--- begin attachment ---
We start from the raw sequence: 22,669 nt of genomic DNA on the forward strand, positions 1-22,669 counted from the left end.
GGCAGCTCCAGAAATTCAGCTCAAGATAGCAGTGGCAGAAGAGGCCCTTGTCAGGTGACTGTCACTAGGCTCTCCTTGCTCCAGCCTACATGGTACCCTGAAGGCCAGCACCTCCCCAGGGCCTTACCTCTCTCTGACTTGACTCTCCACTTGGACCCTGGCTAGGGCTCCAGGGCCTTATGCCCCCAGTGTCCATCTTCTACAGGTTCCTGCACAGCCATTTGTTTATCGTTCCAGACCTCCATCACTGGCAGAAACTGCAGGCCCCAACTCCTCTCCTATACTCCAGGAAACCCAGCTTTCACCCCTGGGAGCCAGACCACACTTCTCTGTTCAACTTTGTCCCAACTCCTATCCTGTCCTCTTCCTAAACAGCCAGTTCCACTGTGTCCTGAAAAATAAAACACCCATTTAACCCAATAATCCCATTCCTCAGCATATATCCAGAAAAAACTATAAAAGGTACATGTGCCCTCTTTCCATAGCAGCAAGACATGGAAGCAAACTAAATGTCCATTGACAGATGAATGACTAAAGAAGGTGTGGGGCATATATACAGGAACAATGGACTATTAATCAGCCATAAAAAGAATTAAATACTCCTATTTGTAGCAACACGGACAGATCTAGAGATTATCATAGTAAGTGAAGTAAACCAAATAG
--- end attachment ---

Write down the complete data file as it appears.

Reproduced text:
We start from the raw sequence: 22,669 nt of genomic DNA on the forward strand, positions 1-22,669 counted from the left end.
GGCAGCTCCAGAAATTCAGCTCAAGATAGCAGTGGCAGAAGAGGCCCTTGTCAGGTGACTGTCACTAGGCTCTCCTTGCTCCAGCCTACATGGTACCCTGAAGGCCAGCACCTCCCCAGGGCCTTACCTCTCTCTGACTTGACTCTCCACTTGGACCCTGGCTAGGGCTCCAGGGCCTTATGCCCCCAGTGTCCATCTTCTACAGGTTCCTGCACAGCCATTTGTTTATCGTTCCAGACCTCCATCACTGGCAGAAACTGCAGGCCCCAACTCCTCTCCTATACTCCAGGAAACCCAGCTTTCACCCCTGGGAGCCAGACCACACTTCTCTGTTCAACTTTGTCCCAACTCCTATCCTGTCCTCTTCCTAAACAGCCAGTTCCACTGTGTCCTGAAAAATAAAACACCCATTTAACCCAATAATCCCATTCCTCAGCATATATCCAGAAAAAACTATAAAAGGTACATGTGCCCTCTTTCCATAGCAGCAAGACATGGAAGCAAACTAAATGTCCATTGACAGATGAATGACTAAAGAAGGTGTGGGGCATATATACAGGAACAATGGACTATTAATCAGCCATAAAAAGAATTAAATACTCCTATTTGTAGCAACACGGACAGATCTAGAGATTATCATAGTAAGTGAAGTAAACCAAATAG